A beautiful picture of the diverse areas of influence on our well-being. But what can we do with it in practice?

With the picture you can always ask yourself in everyday life which button you are stuck on. For example, am I fast forwarding and living exclusively in the future, or do I also look at the here and now and take things into my own hands? Or would it be time to hit the pause button again?

So, as so often, it's about self-reflection...

Exactly. Self-reflection is the be-all and end-all. We have to learn to look at ourselves and to question ourselves. We should find out what our strengths are and what we really want from life. The first step here is: give yourself some time. Ten minutes a week is enough to deal with specific questions. The problem with reading guidebooks is often that you only skim the questions. It is therefore important to really take the selected questions to heart and, ideally, to write down your answer.

Honest self-reflection is now almost the supreme discipline of personal development. How can I start with this?

Books and films can help with self-reflection. By gaining an insight into other worlds of thought, we automatically question ourselves accordingly. We often notice parallels or differences in topics that we might not have thought about at all. The same also happens in direct exchange with other people.

So do I absolutely need healthy self-reflection in order to be happy?

Not necessarily. There are many people who do little self-reflection and still get through life very well. Anyone who has simply noticed a lot of resources and a positive basic attitude on the A-side naturally has a significantly lower risk of mental illness. But there is also the possibility that this will change due to a stroke of fate. I think it definitely helps to do self-reflection. Because then you notice more quickly when something is wrong and can intervene earlier.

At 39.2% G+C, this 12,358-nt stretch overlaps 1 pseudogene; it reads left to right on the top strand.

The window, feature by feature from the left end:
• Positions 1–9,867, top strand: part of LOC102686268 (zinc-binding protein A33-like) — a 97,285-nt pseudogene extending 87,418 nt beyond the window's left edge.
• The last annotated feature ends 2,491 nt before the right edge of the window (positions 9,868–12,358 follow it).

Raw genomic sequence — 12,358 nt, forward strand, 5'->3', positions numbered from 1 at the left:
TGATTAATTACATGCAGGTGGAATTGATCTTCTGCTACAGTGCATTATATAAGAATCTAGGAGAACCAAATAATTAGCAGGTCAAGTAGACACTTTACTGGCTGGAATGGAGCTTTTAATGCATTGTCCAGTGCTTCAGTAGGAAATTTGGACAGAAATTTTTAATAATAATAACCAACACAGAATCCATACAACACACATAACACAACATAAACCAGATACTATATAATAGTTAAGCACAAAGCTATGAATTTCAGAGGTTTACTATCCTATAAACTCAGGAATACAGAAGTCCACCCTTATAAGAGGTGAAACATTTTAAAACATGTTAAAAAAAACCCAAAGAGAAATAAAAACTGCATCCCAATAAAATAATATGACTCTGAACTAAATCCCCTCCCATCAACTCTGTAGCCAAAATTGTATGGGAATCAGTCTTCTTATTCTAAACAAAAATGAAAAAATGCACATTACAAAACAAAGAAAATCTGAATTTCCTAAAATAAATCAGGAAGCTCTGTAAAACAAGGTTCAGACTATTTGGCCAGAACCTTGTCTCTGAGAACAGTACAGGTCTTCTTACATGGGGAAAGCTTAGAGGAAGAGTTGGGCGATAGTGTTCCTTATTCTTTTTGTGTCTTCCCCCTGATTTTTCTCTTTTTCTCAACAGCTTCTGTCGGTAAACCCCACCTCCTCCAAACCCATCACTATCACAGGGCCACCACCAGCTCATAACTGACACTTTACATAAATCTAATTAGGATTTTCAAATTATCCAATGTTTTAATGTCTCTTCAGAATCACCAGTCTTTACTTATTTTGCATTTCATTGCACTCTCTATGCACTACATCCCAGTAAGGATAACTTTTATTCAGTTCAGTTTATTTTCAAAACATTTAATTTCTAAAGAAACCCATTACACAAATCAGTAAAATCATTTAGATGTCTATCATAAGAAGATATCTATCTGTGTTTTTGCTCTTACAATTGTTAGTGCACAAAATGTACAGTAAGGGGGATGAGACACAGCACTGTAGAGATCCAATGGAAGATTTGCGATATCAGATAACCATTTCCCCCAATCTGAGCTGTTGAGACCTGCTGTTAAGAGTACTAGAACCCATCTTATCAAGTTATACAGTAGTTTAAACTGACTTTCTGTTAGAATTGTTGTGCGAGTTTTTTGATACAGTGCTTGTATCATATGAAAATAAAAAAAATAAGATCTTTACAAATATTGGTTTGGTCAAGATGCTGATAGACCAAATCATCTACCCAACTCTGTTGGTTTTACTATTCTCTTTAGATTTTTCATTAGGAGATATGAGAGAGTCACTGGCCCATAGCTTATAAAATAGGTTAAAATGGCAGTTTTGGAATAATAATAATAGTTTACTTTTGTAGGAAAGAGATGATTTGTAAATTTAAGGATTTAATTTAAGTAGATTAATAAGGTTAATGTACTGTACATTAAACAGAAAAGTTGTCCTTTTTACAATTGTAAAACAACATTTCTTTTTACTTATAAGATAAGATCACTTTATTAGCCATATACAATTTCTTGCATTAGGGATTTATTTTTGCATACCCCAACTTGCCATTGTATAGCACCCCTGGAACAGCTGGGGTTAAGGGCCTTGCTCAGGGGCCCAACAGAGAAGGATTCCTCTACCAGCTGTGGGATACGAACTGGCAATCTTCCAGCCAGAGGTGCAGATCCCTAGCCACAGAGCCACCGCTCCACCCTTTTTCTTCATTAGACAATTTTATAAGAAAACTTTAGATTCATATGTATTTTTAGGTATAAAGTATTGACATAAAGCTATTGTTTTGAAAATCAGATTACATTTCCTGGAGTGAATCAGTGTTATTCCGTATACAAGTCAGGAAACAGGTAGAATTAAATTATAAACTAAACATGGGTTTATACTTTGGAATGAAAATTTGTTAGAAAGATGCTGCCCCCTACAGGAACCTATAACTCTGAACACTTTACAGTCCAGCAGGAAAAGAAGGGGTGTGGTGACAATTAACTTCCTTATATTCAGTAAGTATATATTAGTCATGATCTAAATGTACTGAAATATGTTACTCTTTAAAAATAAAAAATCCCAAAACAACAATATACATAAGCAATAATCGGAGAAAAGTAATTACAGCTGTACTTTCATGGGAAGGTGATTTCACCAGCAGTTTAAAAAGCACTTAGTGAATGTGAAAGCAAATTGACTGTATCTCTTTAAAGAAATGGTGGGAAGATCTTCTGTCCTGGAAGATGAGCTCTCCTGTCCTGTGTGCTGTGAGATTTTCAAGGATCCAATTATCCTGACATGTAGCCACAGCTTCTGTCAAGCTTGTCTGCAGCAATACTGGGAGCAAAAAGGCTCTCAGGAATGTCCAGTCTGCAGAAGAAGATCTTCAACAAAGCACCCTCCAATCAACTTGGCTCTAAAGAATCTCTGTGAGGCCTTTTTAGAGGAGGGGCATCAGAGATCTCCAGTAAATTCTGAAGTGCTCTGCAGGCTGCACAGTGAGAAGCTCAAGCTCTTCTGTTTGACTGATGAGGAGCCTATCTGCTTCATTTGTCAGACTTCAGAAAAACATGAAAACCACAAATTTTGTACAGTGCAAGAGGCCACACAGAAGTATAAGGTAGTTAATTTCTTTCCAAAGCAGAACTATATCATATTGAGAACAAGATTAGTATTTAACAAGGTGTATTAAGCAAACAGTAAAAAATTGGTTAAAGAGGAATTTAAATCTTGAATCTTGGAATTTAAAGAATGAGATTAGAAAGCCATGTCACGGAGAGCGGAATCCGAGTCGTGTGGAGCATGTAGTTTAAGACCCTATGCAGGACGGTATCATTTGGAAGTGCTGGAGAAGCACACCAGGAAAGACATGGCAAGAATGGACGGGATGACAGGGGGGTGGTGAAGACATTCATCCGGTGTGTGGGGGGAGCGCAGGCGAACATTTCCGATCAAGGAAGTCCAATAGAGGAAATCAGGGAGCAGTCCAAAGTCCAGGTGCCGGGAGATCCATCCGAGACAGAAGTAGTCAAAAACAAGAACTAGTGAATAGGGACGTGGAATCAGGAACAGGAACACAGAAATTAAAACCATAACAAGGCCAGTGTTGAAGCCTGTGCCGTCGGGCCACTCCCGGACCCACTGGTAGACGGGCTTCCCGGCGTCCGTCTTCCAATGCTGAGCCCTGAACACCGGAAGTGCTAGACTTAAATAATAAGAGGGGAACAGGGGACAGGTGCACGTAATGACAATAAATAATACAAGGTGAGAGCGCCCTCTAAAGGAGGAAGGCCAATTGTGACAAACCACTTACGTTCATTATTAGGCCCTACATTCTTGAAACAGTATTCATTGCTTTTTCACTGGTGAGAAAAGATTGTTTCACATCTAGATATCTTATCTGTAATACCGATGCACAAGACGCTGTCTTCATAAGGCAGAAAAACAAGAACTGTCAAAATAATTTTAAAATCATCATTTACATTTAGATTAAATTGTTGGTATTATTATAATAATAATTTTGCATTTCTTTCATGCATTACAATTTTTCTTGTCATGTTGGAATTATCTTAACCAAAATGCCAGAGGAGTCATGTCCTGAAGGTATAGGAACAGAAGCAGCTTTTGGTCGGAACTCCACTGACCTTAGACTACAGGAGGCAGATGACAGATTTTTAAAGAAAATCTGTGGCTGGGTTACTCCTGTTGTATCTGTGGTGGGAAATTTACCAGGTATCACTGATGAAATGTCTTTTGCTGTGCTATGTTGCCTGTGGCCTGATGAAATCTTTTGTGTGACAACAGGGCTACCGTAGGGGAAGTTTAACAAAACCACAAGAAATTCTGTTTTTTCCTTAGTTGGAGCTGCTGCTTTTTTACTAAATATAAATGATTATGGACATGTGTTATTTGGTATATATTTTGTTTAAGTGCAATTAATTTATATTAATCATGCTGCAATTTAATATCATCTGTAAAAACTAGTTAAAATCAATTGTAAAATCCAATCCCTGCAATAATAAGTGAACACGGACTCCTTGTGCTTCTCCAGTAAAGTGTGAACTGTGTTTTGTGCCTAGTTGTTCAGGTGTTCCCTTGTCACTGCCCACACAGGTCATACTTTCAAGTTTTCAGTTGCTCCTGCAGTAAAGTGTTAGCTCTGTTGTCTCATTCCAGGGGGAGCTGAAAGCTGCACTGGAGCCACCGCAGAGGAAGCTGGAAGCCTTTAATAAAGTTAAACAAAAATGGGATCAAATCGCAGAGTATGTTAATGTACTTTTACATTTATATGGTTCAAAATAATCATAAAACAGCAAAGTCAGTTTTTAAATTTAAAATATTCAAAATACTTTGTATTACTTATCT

Aside from self-reflection, what helps to actively take care of your mental health?

Especially in the current time with the war, the climate crisis and Corona, it is extremely important to see what you can really influence yourself. We can't really control most crises, but we can to some extent control our own lives. That's called self-efficacy - and it's real balm for our soul. The opposite would be the loss of control. And that's what can make you sick in the long run.

And what about an optimistic attitude towards life and all its adversities?

Positive psychology is often confused with positive thinking. The goal is not that we go through the world beaming with joy every day. That's simply not possible. So the first step is that we first accept that there is a lot of hustle and bustle and that it does something to us emotionally. Our emotional world is like a color palette - there are very happy and bright colors, but also a very dark palette. Positive psychology does not say that we paint in the brightest colors every day, but that we recognize this diversity. As a result, sooner or later we achieve a certain quality of life.